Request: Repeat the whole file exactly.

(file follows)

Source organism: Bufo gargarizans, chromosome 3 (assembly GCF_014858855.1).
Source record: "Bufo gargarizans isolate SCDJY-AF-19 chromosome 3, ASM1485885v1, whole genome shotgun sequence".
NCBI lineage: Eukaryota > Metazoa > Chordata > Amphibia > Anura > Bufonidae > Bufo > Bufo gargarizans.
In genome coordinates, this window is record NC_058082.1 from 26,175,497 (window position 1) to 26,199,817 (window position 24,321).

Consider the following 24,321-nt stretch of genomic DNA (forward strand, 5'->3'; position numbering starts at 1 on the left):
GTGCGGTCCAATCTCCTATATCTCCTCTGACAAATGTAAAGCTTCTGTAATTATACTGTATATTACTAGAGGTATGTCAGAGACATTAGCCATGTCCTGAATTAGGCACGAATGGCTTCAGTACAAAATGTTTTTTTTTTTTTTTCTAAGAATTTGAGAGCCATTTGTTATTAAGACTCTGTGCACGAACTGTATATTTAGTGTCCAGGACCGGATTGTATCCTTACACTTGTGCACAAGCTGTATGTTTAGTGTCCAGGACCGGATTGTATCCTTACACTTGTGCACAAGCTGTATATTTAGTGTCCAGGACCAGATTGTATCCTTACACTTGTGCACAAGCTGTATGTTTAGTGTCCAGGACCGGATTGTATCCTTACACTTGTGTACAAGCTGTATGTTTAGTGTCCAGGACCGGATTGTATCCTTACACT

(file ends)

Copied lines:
Source organism: Bufo gargarizans, chromosome 3 (assembly GCF_014858855.1).
Source record: "Bufo gargarizans isolate SCDJY-AF-19 chromosome 3, ASM1485885v1, whole genome shotgun sequence".
NCBI lineage: Eukaryota > Metazoa > Chordata > Amphibia > Anura > Bufonidae > Bufo > Bufo gargarizans.
In genome coordinates, this window is record NC_058082.1 from 26,175,497 (window position 1) to 26,199,817 (window position 24,321).

Consider the following 24,321-nt stretch of genomic DNA (forward strand, 5'->3'; position numbering starts at 1 on the left):
GTGCGGTCCAATCTCCTATATCTCCTCTGACAAATGTAAAGCTTCTGTAATTATACTGTATATTACTAGAGGTATGTCAGAGACATTAGCCATGTCCTGAATTAGGCACGAATGGCTTCAGTACAAAATGTTTTTTTTTTTTTTTCTAAGAATTTGAGAGCCATTTGTTATTAAGACTCTGTGCACGAACTGTATATTTAGTGTCCAGGACCGGATTGTATCCTTACACTTGTGCACAAGCTGTATGTTTAGTGTCCAGGACCGGATTGTATCCTTACACTTGTGCACAAGCTGTATATTTAGTGTCCAGGACCAGATTGTATCCTTACACTTGTGCACAAGCTGTATGTTTAGTGTCCAGGACCGGATTGTATCCTTACACTTGTGTACAAGCTGTATGTTTAGTGTCCAGGACCGGATTGTATCCTTACACT